Review – Revell/Monogram Mazda RX-7, (re)released 2017

To my knowledge, this is the only 1st generation RX-7 available with a complete engine and transmission. Originally released by Monogram in 1979 in “stock” form, the kit was also released in 1981 as a “Cafe Racer”, complete with racing seats, roll bar, and fender flares. The street version was re-released in 1996 or so as part of the Monogram “Selected Subjects Program”. Unlike most other kits of the 1st generation RX-7, this kit also features right hand drive (RHD). The original street version was molded in red, and the race version was molded in something akin to blue. Revell/Monogram state the kit to be 1/24, but comparing it to the Tamiya kit of the 1st generation car, I’d suspect it’s a tad closer to 1/25. On the other hand, the tires and wheels in the Tamiya kit appear to be much larger than the 13” versions on the real car, so who knows?

Recently (2017), Revell re-released this kit as a 2-n-1, featuring all of the parts from both previous releases.  There is some flash, especially on the “racer” wheels, but this can be expected with some of these older releases.  I’ll remove the chrome and repaint the wheels, anyway. 

The box features build-ups of both the street and racer version, and you can see that the decals are translucent just from the build-up. But, I think one can address this with either a painted white circle under the car numerals, by doubling up decals from a second kit (cost not withstanding), or by using aftermarket racing numerals/circles that are available online. Aside from the obvious decal concern, the actual kit plastic looks pretty good overall. And, the car is, thankfully, molded in white!

The body has two large sprue points attached on the driver’s side, which makes the car in my pictures seem warped. The body is actually straight, but care will be needed to remove these two sprue points. Previous experience suggests the hood will likely have some minor fitment issues that will need to be addressed, but this is nothing beyond the average modeler.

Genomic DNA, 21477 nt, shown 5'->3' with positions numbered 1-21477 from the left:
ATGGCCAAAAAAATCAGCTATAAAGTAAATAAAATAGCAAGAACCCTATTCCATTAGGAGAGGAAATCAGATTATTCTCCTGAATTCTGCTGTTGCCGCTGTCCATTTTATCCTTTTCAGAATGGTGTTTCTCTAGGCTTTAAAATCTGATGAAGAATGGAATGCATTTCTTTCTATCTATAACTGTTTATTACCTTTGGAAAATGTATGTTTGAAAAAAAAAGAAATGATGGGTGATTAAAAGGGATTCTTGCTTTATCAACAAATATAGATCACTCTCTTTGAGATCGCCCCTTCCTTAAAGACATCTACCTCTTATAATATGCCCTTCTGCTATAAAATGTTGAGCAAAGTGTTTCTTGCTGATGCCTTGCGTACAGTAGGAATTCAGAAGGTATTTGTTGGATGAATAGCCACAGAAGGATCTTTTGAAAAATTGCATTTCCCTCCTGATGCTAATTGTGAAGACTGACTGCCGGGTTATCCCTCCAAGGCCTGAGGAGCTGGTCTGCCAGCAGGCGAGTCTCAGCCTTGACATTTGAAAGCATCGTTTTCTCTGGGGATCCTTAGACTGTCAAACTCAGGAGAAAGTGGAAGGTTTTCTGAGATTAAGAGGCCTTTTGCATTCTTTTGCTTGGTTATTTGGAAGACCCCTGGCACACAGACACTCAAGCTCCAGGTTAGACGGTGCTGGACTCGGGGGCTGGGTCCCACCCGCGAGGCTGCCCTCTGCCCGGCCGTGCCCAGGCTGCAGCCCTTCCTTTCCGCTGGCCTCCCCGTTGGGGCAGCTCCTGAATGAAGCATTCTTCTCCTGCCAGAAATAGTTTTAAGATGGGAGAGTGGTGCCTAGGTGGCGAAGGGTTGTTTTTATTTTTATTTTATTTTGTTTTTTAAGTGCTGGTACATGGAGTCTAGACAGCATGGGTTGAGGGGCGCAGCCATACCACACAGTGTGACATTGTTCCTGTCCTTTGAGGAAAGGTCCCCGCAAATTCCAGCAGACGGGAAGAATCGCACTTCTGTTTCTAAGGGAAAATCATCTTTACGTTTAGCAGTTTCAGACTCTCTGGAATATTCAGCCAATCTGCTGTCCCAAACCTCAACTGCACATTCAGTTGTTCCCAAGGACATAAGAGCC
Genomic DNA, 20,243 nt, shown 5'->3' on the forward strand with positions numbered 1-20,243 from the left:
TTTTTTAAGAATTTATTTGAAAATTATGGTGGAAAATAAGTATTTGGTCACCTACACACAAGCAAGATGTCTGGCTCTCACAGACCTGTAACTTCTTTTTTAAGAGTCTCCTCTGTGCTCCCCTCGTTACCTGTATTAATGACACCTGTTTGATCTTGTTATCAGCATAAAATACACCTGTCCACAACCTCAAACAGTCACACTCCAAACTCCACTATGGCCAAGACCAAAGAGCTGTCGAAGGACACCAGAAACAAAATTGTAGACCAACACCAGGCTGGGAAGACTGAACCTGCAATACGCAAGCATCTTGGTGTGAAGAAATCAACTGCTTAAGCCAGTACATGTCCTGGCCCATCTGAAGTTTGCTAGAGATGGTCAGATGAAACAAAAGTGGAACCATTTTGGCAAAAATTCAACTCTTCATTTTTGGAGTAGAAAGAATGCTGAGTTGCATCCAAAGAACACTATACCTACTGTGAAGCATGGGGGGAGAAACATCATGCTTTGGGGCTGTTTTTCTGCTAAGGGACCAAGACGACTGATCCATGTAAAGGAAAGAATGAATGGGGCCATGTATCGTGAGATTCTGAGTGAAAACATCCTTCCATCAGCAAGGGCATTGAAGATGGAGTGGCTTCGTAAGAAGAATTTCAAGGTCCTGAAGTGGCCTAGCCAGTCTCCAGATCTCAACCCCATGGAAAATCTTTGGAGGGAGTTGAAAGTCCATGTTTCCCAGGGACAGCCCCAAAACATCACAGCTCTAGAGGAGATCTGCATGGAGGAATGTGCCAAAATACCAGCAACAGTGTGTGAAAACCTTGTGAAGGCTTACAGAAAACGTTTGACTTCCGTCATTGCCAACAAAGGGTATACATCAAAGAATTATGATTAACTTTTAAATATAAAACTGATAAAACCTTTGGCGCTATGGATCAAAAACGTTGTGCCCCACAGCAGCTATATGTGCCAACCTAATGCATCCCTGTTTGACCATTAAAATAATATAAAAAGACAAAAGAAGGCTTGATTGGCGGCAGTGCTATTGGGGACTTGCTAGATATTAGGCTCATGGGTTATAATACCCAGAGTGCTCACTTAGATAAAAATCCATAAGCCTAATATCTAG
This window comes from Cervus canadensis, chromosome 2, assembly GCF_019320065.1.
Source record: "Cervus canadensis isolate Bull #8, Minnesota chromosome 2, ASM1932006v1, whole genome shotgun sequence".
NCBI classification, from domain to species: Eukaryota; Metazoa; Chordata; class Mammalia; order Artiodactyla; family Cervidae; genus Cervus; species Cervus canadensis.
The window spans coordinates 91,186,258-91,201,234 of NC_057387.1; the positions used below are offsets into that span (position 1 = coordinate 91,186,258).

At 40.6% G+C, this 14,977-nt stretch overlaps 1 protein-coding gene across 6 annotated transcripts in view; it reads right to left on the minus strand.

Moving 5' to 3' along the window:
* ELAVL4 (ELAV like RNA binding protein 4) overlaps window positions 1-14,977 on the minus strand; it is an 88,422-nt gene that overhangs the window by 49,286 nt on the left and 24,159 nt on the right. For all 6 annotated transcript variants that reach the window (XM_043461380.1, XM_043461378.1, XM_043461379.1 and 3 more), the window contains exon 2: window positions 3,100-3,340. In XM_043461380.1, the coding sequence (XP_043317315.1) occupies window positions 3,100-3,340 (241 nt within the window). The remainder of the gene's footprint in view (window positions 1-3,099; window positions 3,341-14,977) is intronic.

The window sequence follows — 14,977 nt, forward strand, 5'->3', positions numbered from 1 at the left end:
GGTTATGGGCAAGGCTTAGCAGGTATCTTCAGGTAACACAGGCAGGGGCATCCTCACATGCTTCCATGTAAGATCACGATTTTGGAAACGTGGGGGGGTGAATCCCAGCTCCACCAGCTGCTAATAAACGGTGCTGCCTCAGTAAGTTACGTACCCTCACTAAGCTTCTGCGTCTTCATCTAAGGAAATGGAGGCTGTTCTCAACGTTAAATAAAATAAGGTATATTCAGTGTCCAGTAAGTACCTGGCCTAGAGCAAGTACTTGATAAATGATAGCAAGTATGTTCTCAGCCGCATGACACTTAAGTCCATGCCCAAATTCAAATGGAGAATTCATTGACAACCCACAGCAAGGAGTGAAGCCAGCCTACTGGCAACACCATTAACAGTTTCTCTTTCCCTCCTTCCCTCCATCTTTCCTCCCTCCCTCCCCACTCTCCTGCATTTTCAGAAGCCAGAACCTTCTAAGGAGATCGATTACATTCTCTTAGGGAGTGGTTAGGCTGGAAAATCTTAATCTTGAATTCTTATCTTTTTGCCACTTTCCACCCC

Under the roof you’ll see manufacturer markings that you may wish to address by careful sanding.

Scripts are nicely molded, and hopefully will survive primer and color coats. I would be tempted to try to open the cowl vents, but a simple wash would also highlight this area. One may wish to remove and replace the wipers, although I suspect I’ll leave these in place on my build. The under-hood area features molded in battery, bottles, and other features that will need to be picked out with careful hand painting. This is pretty typical of Monogram’s design philosophy of the time and will actually look just fine once finished. This release also features separate(!) fender flares, rear spoiler, and optional front spoiler. The rear spoiler does have some sink marks in it that can be easily addressed with a tiny bit of putty and some sanding. Personally, my only issue with this kit is fitting the lower “nose” piece to the body without messing up my paintjob.

The underside of the interior has a manufacture mark taped on, which is obviously easy to address. Both sets of seats have decent molding, and the street seats feature full seat backs. The racing seats are nicely molded, although one may wish to add belts. The dash has good molding overall and captures the round vents, and simplified look of these early cars nicely. The single speaker mid-passenger side is featured as well. Steering wheel, shifter, and e-brake are separate parts. A simplified (era-correct?) roll bar is included for the racer.

The engine appears to be a 12a (not 13b of the Cosmo or later RX-7’s or RX-8’s). In this release, you have the option of what appears to be the stock Niki or aftermarket Weber carburetors. The engine is molded in halves, with the transmission attached. But, keep in mind, this was originally released in 1979. The radiator, radiator shroud and fan are separate pieces. This little engine will detail up nicely with some plumbing and wiring.
Suspension is simplified, as would be expected of the era. The only thing here that some may not like is that the kit uses the same tires for both the street car and the racer. The racing wheels are offset massively to give the appearance of filling up the flared fenders. But, on the shelf, this will be just fine. I wonder if these fender flares will fit the old Tamiya RX-7?

The tires actually are Michelin TRX’s, and if you look reeeallly closely, you’ll see the sidewalls do have some detail. I was actually surprised, given that so many re-releases these days (and new releases!) do not future any sidewall detail. Two, period-correct, sets of wheels are included.

Aside from the previously mentioned issue of the kit decals probably being rather translucent, the sheet does feature nice graphics, and what appears to be an excellent replication of the plaid cloth seats of the street car.

All-in-all, this looks like a fun build of a now rarely seen car. I’ll probably pick up a second kit just to build one of each version. Or, maybe the engine might find its way into another project. I’m glad to see this one back on the shelves.

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